On the road you are alone. It does not matter if there are other people in the car, other cars on the road, other roads with other cars nearby. You are alone.
You are not, of course, on the road when you run errands or drive across town. You are not on the road when you visit your grandparents, far away though they may be.
You are not truly on the road unless you left, days ago, before sunlight and were still driving when the sun set. Unless you haven’t slept in a bed in recent memory and your world is a grid of yellow lines and black asphalt. Until your car is strewn with smelly clothes, bits of food and roadside grit and you measure time by entire tanks of gas, you are not on the road.
I was on the road a short while ago. For approximately two weeks I drove, with a companion, through some of the most devastatingly uninteresting countryside in the world. We ate breakfast, lunch and dinner in the car, ensuring that the upholstery carried permanent reminders of each meal. We brushed our teeth in the car and put our smelly clothes in the back seat until a significant amount of time had passed and they could once again be declared clean. We slept in the car until we could not remember what it felt like to extend all our appendages at the same time.
We hibernated for long stretches of road in silence, listening to the one radio station available throughout Indiana, Iowa and Kansas which, full of mid-western values, claimed to play only songs we knew. Other than the occasional honk of salutation from a trucker too nearsighted to see our disheveled state, we were alone.
Or so we thought. It was not until we met the hapless Austrian woman that we realized we were not alone at all.
Having abandoned the car and the road for a day, we found ourselves in a canyon on a trail which was unnamed, but should have been called “The 280-mile Trail of Snow and Sudden Death.” Several key parts of it were covered by snow and thus formed a shortcut to the bottom of the canyon. Uninterested in adding serious bodily harm to our list of experiences, we turned around, to find ourselves facing a young, hapless Austrian woman. She smiled brightly at us.
“You take me to the other side of the canyon, yes?” she said.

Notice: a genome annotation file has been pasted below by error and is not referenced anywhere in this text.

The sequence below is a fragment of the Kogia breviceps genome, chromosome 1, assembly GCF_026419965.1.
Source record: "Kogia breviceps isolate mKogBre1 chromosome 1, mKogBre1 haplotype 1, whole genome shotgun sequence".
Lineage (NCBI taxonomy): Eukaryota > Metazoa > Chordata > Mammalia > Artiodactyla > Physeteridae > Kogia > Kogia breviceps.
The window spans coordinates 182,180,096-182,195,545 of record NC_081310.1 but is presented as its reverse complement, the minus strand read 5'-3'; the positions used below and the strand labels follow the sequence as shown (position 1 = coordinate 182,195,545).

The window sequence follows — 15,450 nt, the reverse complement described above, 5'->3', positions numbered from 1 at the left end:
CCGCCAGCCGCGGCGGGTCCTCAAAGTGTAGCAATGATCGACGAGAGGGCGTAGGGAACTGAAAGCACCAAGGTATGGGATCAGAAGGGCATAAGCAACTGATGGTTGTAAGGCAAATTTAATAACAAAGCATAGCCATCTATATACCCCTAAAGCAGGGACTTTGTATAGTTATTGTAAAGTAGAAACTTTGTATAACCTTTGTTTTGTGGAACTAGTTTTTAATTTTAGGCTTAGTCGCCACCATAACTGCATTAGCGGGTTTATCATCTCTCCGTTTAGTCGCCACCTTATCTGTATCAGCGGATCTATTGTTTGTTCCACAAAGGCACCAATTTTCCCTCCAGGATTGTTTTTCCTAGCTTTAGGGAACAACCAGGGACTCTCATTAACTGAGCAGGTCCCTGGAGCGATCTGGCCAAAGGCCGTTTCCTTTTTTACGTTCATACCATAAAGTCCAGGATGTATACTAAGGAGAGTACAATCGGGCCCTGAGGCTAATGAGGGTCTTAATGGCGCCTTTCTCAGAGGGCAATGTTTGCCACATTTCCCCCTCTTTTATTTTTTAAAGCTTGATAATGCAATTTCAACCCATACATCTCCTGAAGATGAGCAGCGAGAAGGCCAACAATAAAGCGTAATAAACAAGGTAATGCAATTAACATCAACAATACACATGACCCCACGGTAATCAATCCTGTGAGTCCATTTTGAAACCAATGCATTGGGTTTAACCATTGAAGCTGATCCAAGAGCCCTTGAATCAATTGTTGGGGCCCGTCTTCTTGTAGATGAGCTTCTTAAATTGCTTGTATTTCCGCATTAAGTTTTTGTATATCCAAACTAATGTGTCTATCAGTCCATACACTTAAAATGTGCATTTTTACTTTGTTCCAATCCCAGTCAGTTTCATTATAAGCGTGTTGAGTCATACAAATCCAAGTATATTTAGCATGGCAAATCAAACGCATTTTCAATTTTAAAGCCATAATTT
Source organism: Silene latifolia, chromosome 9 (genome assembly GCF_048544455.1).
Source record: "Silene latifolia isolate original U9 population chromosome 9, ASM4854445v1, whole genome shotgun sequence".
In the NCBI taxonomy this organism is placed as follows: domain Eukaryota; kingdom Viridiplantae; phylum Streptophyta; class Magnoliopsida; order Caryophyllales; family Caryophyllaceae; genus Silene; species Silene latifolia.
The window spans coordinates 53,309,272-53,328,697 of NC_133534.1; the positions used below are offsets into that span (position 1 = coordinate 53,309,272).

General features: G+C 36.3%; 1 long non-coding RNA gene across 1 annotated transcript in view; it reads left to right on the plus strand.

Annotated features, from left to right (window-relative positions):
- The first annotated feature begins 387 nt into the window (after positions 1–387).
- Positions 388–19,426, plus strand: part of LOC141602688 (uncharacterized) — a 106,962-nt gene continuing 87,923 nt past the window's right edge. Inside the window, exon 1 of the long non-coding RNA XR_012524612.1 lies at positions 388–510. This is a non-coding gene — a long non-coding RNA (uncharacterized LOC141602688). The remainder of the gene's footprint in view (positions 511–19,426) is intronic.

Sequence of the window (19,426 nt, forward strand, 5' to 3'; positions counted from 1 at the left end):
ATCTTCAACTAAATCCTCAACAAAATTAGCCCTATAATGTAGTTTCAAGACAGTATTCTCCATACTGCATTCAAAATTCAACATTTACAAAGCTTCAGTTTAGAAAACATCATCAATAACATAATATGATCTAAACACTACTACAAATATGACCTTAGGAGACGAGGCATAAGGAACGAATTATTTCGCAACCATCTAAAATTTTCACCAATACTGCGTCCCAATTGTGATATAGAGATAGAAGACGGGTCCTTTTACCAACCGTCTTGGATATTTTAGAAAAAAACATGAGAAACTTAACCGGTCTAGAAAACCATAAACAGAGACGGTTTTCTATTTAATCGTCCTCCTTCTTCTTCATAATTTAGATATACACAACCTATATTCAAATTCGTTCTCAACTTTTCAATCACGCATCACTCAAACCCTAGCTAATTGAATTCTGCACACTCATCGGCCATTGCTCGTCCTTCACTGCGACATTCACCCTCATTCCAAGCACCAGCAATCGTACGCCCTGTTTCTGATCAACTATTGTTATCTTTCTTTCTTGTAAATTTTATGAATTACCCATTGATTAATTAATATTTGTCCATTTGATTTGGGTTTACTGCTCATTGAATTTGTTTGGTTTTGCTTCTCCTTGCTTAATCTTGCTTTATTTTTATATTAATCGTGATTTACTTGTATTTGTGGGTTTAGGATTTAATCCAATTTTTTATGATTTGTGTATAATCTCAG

We explained that she was on the 280-mile Trail of Snow and Sudden Death, but she would not listen.
“Other side, yes?” she repeated. She was not wearing a backpack. She was not carrying water. She was wearing Reeboks and a wool hat with a brim. She was alone.
We pantomimed “snow,” “death” and “280 miles,” but to no avail. She needed, it came out, to get to the other side to meet a friend.
Though I am uncertain as to the amount of time she was allowing herself for this hike (which, granted, was a little under 280 miles), I believe she would have had to hike around 45 miles an hour to make it to the other side before dark. Not to belittle Austrian strength. The American-made Reeboks would probably have worn out first.
In the end, we saved her shoe rubber by driving her to the other side of the canyon. We left her by the side of the road to wait an unspecified amount of time for this mysterious friend.
There were minor incidences the rest of the trip: the small brush fire we started, a blizzard, and some truly shocking macaroni. But in comparison to our Austrian friend, who for all we knew was still patiently waiting by the side of the road with no food or water, our situation was a night at the Ritz.
You’re not so alone on the road after all. There are other cars, other roads, food, dirty clothes, and friends who will not abandon you in the middle of the canyon. Truck drivers wave at you and you never need to look for a motel. It was too late for our Austrian friend, but if she had asked my advice before embarking on her American odyssey, despite the large amounts of water some call the Atlantic, I would have told her to drive.